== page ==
Reports of Cases Argued and Adjudged in the Supreme Court of the United States, Volum 1;Volum 14

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Side 352 - State in which a decision in the suit could be had, where is drawn in question the validity of a treaty, or statute of, or an authority exercised under, the United States, and the decision is against their validity ; or where is drawn in question the validity of a statute of, or an authority exercised under, any State, on the ground of their being repugnant to the Constitution, treaties or laws of the United States...
Side 326 - The powers not delegated to the United States are reserved to the states, respectively, or to the people.' The government of the United States, therefore, can claim no powers which are not granted to it by the constitution, and the powers actually granted must be such as are expressly given, or given by necessary implication.
Side 368 - That a final judgment or decree in any suit, in the highest court of law or equity of a State in which a decision in the suit could be had...
Side 22 - ... exclusive original cognizance of all civil causes of admiralty and maritime jurisdiction, including all seizures under laws of impost, navigation or trade of the United States, where the seizures are made, on waters which are navigable from the sea by vessels of ten or more tons burthen, within their respective districts as well as upon the high seas...
Side 94 - Is the Cherokee nation a foreign state in the sense in which that term is used in the Constitution ? The counsel for the plaintiffs have maintained the affirmative of this proposition with great earnestness and ability.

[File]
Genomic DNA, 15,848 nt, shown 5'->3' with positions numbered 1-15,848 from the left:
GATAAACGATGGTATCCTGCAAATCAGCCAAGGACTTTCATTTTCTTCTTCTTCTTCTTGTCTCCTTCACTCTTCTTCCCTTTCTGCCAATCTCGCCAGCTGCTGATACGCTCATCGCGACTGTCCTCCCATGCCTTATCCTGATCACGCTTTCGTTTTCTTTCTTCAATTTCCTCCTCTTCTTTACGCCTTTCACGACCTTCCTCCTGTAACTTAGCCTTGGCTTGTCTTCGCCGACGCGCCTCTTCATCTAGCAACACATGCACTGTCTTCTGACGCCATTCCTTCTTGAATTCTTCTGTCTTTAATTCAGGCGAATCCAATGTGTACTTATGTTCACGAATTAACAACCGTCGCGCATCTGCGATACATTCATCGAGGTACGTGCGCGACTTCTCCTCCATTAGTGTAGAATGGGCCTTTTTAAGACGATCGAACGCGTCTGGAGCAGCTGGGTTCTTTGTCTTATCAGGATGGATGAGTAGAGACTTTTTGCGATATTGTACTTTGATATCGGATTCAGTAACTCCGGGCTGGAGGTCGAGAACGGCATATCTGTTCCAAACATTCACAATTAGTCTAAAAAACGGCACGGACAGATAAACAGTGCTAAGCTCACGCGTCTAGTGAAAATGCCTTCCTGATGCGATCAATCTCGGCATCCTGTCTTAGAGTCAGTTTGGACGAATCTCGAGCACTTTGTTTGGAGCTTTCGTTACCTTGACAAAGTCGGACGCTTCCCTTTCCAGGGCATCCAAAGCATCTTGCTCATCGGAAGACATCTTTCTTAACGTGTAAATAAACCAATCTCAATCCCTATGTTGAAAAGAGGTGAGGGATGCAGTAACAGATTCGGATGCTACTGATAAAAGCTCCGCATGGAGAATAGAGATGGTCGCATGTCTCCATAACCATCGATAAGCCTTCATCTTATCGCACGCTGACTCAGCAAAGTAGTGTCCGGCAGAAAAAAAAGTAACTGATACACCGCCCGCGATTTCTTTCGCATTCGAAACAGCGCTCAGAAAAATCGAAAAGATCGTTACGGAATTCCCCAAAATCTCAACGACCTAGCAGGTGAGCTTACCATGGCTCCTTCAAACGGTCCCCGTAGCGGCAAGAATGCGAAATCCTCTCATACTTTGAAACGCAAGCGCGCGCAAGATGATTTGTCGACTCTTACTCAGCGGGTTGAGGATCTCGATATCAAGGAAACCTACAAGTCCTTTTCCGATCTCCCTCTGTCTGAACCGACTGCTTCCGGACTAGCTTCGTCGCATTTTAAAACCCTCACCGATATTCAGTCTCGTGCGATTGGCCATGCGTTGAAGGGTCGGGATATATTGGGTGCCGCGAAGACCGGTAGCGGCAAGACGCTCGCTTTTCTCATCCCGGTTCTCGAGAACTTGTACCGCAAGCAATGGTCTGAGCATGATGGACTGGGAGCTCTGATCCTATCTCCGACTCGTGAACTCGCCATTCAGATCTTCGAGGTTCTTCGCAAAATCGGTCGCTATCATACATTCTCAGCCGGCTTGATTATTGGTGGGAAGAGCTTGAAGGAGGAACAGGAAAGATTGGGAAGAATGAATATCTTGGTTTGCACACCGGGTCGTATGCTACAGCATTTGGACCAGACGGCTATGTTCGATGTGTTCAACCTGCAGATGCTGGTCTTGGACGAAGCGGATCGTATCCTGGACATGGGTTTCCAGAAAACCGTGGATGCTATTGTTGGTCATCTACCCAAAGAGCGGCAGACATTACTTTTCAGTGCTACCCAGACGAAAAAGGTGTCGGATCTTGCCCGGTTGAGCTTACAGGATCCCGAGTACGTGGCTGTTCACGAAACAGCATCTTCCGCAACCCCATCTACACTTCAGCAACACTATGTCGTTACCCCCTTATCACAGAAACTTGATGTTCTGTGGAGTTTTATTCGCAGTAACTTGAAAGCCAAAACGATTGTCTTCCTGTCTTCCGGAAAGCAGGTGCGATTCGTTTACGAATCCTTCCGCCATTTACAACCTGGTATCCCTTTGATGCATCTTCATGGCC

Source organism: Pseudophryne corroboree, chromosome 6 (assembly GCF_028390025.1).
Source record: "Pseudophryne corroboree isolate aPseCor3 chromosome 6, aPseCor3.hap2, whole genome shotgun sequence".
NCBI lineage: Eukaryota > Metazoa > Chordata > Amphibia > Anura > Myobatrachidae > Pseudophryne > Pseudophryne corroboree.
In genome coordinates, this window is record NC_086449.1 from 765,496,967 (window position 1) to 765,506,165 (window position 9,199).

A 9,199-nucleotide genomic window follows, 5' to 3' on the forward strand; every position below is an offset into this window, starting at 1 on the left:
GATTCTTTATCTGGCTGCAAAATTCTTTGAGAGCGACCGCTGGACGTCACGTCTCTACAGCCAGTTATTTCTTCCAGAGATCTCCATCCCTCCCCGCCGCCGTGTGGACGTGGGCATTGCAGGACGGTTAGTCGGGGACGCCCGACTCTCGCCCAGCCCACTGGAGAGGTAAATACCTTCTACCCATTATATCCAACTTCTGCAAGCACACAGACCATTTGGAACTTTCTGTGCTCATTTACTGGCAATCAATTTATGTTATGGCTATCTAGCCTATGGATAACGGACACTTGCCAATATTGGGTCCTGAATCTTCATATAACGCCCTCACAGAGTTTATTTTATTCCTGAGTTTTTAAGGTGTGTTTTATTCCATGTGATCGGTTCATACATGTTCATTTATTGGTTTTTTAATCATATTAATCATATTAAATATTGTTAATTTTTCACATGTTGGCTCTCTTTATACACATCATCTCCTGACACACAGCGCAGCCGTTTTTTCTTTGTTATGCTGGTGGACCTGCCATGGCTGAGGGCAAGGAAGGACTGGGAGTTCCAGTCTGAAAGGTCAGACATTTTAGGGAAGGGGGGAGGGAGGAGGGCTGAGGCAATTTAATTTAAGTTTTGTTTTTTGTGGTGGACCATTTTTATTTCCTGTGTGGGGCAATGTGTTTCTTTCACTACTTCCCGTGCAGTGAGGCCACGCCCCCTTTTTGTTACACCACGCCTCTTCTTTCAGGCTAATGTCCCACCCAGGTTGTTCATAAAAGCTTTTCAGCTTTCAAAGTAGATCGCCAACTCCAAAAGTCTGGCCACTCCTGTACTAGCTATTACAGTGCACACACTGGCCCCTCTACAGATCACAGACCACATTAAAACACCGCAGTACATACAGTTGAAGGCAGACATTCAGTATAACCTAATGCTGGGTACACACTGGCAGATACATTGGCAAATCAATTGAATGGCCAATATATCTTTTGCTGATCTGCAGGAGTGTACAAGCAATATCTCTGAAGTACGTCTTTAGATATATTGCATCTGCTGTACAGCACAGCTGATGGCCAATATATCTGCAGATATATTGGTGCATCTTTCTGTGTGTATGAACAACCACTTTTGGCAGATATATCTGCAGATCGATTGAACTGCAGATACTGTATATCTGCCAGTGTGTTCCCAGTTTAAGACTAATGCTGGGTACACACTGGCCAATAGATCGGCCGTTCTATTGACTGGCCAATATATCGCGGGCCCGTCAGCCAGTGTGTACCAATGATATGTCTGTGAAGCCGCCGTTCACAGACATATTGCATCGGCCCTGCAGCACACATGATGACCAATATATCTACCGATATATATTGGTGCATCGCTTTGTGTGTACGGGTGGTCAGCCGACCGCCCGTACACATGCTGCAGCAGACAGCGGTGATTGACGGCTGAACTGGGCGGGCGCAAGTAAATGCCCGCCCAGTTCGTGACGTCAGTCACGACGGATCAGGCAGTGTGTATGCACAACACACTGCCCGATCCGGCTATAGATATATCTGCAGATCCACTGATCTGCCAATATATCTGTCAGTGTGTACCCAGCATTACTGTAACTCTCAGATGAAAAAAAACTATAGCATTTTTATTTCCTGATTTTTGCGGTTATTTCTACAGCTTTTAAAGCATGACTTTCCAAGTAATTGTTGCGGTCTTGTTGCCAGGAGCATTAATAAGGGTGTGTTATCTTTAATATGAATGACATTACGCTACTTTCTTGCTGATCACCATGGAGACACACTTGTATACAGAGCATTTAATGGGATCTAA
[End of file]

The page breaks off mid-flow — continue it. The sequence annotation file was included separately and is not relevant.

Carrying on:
Side 357 - But no other error shall be assigned or regarded as a ground of reversal in any such case as aforesaid, than such as appears on the face of the record, and immediately respects the before mentioned questions of validity or construction of the said constitution, treaties, statutes, commissions, or authorities in dispute.
Side 353 - States, in the same manner and under the same regulations, and the writ shall have the same effect, as if the judgment or decree complained of had been rendered or passed in a...
Side 306 - The court is unanimously of opinion, that the appellate power of the Supreme Court of the United States does not extend to this court, under a sound construction of the Constitution of the United States ; that so much of the 25th section of the Act of Congress to establish the Judicial Courts of the United States, as extends the appellate jurisdiction of the Supreme Court to this court, is not in pursuance of the Constitution of the United States; that the writ of error, in this...
Side 331 - It would seem, therefore, to follow, that congress are bound to create some inferior courts in which to vest all that jurisdiction which, under the constitution, is exclusively vested in the United States, and of which the supreme court cannot take original cognizance.
Side 17 - It is the opinion of a majority of the court that the mere grant to Congress of the power to regulate commerce did not deprive the States of power to regulate pilots, and that although Congress has legislated on this subject, its legislation manifests an intention, with a single exception, not to regulate this subject, but to leave its regulation to the...

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